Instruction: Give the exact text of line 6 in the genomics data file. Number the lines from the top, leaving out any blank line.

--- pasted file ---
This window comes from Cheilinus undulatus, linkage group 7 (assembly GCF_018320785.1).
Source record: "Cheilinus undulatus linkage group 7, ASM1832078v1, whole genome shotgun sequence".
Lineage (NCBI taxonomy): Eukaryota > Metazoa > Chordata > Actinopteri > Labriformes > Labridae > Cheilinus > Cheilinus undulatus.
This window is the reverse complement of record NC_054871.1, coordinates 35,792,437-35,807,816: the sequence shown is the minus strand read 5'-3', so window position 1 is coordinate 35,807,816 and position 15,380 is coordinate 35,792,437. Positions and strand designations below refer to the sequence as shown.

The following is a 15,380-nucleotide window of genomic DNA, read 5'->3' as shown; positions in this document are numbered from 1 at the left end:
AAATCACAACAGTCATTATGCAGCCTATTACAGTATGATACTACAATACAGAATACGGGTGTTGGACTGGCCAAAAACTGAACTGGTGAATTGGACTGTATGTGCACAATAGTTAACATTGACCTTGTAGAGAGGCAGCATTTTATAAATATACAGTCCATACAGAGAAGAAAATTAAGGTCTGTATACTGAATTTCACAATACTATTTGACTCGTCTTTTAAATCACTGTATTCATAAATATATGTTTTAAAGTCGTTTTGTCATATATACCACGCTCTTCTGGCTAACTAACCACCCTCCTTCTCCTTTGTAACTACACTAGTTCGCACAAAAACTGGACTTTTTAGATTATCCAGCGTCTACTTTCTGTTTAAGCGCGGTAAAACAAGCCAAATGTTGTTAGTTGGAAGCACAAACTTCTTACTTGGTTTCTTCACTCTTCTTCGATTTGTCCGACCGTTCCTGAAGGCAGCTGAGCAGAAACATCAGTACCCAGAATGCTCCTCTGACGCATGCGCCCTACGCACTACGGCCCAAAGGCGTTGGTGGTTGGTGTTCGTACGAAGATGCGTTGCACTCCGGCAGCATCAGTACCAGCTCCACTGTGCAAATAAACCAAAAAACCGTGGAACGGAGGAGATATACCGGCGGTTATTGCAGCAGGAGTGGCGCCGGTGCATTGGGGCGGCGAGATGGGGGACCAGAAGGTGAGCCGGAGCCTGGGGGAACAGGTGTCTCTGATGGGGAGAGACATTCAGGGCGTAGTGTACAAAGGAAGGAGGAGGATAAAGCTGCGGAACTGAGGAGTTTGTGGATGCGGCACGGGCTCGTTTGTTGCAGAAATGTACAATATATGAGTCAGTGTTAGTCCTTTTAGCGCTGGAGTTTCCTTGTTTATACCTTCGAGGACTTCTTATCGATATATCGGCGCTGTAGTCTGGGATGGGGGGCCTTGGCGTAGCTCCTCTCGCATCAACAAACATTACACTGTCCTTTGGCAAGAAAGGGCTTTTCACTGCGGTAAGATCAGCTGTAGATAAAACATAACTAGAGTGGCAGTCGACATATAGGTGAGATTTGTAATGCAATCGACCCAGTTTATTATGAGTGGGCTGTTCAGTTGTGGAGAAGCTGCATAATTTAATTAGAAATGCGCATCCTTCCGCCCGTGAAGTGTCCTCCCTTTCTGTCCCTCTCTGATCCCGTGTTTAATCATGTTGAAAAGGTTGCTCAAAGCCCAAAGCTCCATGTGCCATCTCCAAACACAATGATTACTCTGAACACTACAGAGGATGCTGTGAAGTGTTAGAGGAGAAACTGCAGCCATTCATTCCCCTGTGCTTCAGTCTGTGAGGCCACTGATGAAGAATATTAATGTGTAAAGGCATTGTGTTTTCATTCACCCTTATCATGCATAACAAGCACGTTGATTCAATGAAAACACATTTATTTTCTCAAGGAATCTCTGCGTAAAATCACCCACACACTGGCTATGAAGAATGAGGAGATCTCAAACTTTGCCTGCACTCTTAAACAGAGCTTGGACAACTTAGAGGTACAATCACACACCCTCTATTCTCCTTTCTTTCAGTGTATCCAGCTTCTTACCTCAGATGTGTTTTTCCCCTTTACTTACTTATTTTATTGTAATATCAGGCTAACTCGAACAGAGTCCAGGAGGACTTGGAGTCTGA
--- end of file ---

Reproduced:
AAATCACAACAGTCATTATGCAGCCTATTACAGTATGATACTACAATACAGAATACGGGTGTTGGACTGGCCAAAAACTGAACTGGTGAATTGGACTGTATGTGCACAATAGTTAACATTGACCTTGTAGAGAGGCAGCATTTTATAAATATACAGTCCATACAGAGAAGAAAATTAAGGTCTGTATACTGAATTTCACAATACTATTTGACTCGTCTTTTAAATCACTGTATTCATAAATATATGTTTTAAAGTCGTTTTGTCATATATACCACGCTCTTCTGGCTAACTAACCACCCTCCTTCTCCTTTGTAACTACACTAGTTCGCACAAAAACTGGACTTTTTAGATTATCCAGCGTCTACTTTCTGTTTAAGCGCGGTAAAACAAGCCAAATGTTGTTAGTTGGAAGCACAAACTTCTTACTTGGTTTCTTCACTCTTCTTCGATTTGTCCGACCGTTCCTGAAGGCAGCTGAGCAGAAACATCAGTACCCAGAATGCTCCTCTGACGCATGCGCCCTACGCACTACGGCCCAAAGGCGTTGGTGGTTGGTGTTCGTACGAAGATGCGTTGCACTCCGGCAGCATCAGTACCAGCTCCACTGTGCAAATAAACCAAAAAACCGTGGAACGGAGGAGATATACCGGCGGTTATTGCAGCAGGAGTGGCGCCGGTGCATTGGGGCGGCGAGATGGGGGACCAGAAGGTGAGCCGGAGCCTGGGGGAACAGGTGTCTCTGATGGGGAGAGACATTCAGGGCGTAGTGTACAAAGGAAGGAGGAGGATAAAGCTGCGGAACTGAGGAGTTTGTGGATGCGGCACGGGCTCGTTTGTTGCAGAAATGTACAATATATGAGTCAGTGTTAGTCCTTTTAGCGCTGGAGTTTCCTTGTTTATACCTTCGAGGACTTCTTATCGATATATCGGCGCTGTAGTCTGGGATGGGGGGCCTTGGCGTAGCTCCTCTCGCATCAACAAACATTACACTGTCCTTTGGCAAGAAAGGGCTTTTCACTGCGGTAAGATCAGCTGTAGATAAAACATAACTAGAGTGGCAGTCGACATATAGGTGAGATTTGTAATGCAATCGACCCAGTTTATTATGAGTGGGCTGTTCAGTTGTGGAGAAGCTGCATAATTTAATTAGAAATGCGCATCCTTCCGCCCGTGAAGTGTCCTCCCTTTCTGTCCCTCTCTGATCCCGTGTTTAATCATGTTGAAAAGGTTGCTCAAAGCCCAAAGCTCCATGTGCCATCTCCAAACACAATGATTACTCTGAACACTACAGAGGATGCTGTGAAGTGTTAGAGGAGAAACTGCAGCCATTCATTCCCCTGTGCTTCAGTCTGTGAGGCCACTGATGAAGAATATTAATGTGTAAAGGCATTGTGTTTTCATTCACCCTTATCATGCATAACAAGCACGTTGATTCAATGAAAACACATTTATTTTCTCAAGGAATCTCTGCGTAAAATCACCCACACACTGGCTATGAAGAATGAGGAGATCTCAAACTTTGCCTGCACTCTTAAACAGAGCTTGGACAACTTAGAGGTACAATCACACACCCTCTATTCTCCTTTCTTTCAGTGTATCCAGCTTCTTACCTCAGATGTGTTTTTCCCCTTTACTTACTTATTTTATTGTAATATCAGGCTAACTCGAACAGAGTCCAGGAGGACTTGGAGTCTGA